Coach Paul Ward

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Lessons in Leadership
Paul Ward set a high standard in coaching

As I stated last week, I think that the development and continuance of the football program at Huntingdon High
School under Paul Ward during the 1950’s, 60’s and mid 70’s was not by chance but was a well planned endeavor.
The development of his philosophy was most likely the culmination of his life experiences, especially as an
athlete at Huntingdon High School and Murray State, a sailor serving his country during World War II, and as an
assistant football coach at Hollow Rock-Bruceton Central working with Joe Ted Herndon.
There is a misnomer surrounding athletics that talent is enough to win. Win maybe, but not big or for long. The
program Coach Ward built was for the long haul. The fact that his legacy endures to this day is amazing.
As some of you know, I am from Hollow Rock and played basketball and football at Central. What I know about
Coach Ward for the most part is a collection of information from people who played and worked for him during his
tenure at HHS, with Jimmy Pritchard supplying the majority of the material.
In last week’s article, I identified components of leadership that I thought were obvious when examining Coach
Ward’s body of work. Upon beginning to write this article, I realized that if I discussed them all it would take a
book. Instead I have chosen to discuss a few of them that clearly set his body of work apart.
From the outside looking in, I always assumed that Coach Ward had total control over his program and
micromanaged every aspect of the operation. You can imagine how surprised I was to discover the degree to which
he shared power with some of his players.
Jimmy described “skull sessions” that occurred through the week when knowledge would be passed on to the
players. I found out that on Friday nights Tim Priest had the freedom to call his own plays and Jimmy called the
defense. This principal lines up with shared ownership. This practice gives your associates a stake in the investment.
One player told me the story of a conflict that developed in his family regarding either going to practice or revival
services at his church during a particular week and how Coach Ward resolved the issue. When the player nervously
delivered the news, he was relieved to discover that Coach Ward sided with his father. The player was also told that
this would not affect his playing status. This is refreshing to me as I have heard of coaches who thought everything
should revolve around their team. Needless to say Paul Ward moved up to another level with me after hearing this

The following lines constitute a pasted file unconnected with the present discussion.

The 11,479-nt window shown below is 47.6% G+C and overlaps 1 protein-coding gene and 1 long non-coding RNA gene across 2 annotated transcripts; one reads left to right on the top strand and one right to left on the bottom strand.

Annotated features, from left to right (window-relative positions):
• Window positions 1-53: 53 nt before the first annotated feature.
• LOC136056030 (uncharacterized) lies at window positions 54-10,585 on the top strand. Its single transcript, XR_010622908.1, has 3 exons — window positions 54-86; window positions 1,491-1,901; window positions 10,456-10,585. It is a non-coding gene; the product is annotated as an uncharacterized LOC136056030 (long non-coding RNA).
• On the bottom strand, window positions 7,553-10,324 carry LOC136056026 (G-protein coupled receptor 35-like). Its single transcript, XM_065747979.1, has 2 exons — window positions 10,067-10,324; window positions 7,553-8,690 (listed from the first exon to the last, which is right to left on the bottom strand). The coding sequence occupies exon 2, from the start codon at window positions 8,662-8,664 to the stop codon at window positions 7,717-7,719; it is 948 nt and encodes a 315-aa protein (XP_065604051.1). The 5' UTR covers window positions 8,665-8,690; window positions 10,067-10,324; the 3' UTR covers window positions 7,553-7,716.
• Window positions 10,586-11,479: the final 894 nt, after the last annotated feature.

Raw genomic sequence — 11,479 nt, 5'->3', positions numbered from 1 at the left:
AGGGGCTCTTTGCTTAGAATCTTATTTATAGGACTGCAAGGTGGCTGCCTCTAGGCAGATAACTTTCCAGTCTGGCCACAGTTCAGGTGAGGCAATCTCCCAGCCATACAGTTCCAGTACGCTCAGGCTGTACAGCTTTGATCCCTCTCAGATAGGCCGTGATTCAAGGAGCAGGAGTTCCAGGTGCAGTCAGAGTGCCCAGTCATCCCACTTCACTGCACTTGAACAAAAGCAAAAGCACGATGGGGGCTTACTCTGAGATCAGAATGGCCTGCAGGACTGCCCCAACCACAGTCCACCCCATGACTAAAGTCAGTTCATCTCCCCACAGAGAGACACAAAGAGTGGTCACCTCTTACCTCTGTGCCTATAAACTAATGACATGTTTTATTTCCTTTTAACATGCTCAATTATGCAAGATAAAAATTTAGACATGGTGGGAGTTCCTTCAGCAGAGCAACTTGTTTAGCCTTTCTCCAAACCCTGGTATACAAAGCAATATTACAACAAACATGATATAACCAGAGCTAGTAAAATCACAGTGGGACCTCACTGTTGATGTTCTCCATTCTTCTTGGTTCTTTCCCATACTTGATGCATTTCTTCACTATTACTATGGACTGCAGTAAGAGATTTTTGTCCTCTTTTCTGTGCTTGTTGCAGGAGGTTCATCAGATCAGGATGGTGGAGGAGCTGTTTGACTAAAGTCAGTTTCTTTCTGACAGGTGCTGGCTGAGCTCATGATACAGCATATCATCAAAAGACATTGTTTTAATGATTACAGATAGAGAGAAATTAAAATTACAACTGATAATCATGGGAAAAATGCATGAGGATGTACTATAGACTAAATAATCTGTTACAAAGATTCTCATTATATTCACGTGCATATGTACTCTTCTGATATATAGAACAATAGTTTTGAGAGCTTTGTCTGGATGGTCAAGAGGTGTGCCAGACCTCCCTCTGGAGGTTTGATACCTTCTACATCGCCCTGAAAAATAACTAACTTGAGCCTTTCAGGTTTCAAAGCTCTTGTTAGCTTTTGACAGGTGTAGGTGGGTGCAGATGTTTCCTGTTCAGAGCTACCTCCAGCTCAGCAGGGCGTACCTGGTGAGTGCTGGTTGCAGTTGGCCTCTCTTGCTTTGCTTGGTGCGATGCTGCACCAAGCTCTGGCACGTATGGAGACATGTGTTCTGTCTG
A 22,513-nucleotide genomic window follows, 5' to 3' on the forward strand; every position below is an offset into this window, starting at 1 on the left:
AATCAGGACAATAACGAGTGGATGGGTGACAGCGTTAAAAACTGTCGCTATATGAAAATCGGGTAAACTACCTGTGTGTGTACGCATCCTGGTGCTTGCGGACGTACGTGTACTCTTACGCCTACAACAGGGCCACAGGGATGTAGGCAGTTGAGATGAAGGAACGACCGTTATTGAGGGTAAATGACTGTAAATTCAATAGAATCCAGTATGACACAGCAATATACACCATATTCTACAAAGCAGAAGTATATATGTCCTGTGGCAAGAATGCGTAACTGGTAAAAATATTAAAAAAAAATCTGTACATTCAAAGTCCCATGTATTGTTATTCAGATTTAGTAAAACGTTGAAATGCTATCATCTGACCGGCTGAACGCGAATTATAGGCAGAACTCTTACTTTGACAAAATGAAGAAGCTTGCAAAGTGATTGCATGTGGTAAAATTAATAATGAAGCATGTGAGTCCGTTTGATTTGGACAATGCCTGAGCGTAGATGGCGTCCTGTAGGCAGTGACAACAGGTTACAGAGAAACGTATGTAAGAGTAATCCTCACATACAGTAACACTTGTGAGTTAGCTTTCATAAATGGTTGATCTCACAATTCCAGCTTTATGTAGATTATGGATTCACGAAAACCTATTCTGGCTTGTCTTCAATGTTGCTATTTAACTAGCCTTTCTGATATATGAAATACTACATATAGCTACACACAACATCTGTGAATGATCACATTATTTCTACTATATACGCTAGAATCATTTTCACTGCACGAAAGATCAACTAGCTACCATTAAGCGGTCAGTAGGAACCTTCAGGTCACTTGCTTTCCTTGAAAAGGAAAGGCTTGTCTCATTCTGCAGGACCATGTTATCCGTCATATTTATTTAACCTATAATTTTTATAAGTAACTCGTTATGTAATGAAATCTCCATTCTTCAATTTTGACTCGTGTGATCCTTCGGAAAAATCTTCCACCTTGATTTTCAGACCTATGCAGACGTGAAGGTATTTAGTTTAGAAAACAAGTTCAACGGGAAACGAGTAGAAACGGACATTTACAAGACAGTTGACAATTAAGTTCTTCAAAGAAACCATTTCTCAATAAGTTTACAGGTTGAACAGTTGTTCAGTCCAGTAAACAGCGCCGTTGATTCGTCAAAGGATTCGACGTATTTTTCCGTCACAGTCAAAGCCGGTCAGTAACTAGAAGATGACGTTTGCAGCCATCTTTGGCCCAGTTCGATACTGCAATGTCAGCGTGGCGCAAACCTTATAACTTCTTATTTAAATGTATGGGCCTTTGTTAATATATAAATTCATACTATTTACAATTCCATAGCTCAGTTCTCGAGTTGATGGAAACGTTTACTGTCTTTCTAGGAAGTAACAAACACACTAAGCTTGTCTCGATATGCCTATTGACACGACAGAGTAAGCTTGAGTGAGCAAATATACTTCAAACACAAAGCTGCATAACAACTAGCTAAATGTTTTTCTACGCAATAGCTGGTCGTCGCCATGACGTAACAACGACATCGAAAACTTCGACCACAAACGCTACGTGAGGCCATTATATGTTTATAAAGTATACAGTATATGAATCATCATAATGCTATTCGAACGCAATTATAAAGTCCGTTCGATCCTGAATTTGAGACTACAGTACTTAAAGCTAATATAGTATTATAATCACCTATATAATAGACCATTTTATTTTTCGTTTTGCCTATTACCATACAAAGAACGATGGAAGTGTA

story.
Some coaches are only involved with the community during their particular playing season. This was not the case
with Coach Ward as he coached baseball and taught swimming in the off season. In other words, he wasn’t just a
football coach; he was an active part of the community.
Jimmy stated that in today’s world Coach Ward would have gotten hired as an offensive line coach by some
college as his mastery of fundamentals, techniques, and motivation were well advanced. In short, he said that Ward
was the best he ever saw. Like all great coaches, he had the ability to make players believe they could accomplish
anything.
There is much more I could write, but as Ron Park reminds me each week, “Don’t write a book.”
Next week I will document the rise of the Hollow Rock-Bruceton football program under Rod Sturdivant. In 20
plus years at the head of the program, his teams set marks that will be hard to surpass.

The first of these is Confidence in Self, Goal Orientation, Clear Chain of Command. To begin your head coaching
career with three losing seasons would probably be such a shock to the ego that most people would probably lose

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confidence in themselves. In the same vein it is obvious that he knew what he was looking for as I don’t think you
could accomplish what he did in a haphazard manner. Finally there was never a doubt of who was in charge which is
important when you consider that everyone has an opinion.
Organization and Time Management are key components of every organization. The goal is to make the most of
every moment as you have a limited time for maximum results. In teaching we call them teachable moments. A
good example is church services when the baby’s start to cry it’s over. Working with only one assistant he had to be
a master of both. I appreciate this more than most as I once coached 38 players by myself.
Great coaches-teachers must be great motivators who can get their players-students to accomplish more than they
thought possible. This was a factor many people listed plus the fact that their practices were harder than the games.

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